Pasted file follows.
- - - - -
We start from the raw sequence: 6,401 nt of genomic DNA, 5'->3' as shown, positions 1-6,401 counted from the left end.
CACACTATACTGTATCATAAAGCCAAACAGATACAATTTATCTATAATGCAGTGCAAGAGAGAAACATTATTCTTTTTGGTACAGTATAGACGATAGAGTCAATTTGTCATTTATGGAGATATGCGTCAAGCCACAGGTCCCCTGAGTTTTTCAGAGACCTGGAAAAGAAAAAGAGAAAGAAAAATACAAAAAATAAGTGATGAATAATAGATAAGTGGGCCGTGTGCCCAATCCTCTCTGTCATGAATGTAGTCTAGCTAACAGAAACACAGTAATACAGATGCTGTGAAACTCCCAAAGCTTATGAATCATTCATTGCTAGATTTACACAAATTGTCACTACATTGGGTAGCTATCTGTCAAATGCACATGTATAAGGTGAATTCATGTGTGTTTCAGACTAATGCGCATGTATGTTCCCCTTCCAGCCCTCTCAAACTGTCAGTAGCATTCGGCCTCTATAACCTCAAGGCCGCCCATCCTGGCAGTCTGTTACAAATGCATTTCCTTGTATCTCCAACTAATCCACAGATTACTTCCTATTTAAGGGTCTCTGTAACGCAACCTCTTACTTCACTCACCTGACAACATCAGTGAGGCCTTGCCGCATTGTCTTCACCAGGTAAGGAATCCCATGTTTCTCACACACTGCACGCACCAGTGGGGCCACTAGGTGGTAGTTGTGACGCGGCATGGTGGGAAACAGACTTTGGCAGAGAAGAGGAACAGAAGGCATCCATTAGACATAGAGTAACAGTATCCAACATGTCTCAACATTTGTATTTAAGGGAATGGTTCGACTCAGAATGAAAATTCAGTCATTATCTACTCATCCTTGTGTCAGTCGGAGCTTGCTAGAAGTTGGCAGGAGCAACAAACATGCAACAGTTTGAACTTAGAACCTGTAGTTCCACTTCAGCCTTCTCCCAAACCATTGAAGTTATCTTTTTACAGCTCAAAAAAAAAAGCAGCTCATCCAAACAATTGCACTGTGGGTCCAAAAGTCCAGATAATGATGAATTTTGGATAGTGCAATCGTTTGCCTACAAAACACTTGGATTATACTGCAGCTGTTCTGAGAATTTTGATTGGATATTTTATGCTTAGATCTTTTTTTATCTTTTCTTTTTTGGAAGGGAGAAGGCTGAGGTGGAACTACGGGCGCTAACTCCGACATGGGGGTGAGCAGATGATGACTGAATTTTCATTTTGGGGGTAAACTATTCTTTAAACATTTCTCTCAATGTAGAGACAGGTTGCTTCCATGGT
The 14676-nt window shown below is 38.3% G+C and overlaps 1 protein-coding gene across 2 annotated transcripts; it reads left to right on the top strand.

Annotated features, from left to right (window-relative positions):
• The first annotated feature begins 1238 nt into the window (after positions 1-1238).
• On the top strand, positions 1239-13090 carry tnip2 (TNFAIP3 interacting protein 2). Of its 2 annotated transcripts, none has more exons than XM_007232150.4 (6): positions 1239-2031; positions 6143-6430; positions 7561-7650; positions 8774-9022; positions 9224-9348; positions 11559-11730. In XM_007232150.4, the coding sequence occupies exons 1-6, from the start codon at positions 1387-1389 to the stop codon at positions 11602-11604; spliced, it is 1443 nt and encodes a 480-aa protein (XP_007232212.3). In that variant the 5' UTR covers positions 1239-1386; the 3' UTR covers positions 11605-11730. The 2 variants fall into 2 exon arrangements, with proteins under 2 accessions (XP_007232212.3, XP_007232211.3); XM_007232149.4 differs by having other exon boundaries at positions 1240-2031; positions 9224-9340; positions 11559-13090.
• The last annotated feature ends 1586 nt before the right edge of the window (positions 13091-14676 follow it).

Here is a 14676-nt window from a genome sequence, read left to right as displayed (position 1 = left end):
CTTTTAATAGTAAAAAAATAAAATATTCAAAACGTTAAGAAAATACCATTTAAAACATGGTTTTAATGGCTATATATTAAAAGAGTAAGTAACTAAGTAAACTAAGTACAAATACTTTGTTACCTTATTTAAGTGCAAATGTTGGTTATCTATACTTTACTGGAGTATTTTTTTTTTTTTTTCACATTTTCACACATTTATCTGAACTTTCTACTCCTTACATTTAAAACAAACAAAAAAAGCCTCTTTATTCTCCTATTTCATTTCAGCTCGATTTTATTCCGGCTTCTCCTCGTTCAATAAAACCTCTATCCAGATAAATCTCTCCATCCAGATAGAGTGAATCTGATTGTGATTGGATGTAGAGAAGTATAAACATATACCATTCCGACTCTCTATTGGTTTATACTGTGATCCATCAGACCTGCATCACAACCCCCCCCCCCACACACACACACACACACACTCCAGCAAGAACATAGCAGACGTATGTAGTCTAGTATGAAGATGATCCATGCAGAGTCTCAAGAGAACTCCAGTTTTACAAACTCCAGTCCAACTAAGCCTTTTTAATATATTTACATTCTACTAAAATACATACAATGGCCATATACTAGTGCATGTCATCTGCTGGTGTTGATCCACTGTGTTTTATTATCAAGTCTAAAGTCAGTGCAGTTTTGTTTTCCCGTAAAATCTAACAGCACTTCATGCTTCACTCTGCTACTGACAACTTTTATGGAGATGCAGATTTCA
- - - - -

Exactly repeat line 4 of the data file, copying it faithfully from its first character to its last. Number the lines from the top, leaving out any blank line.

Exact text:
Annotated features, from left to right (window-relative positions):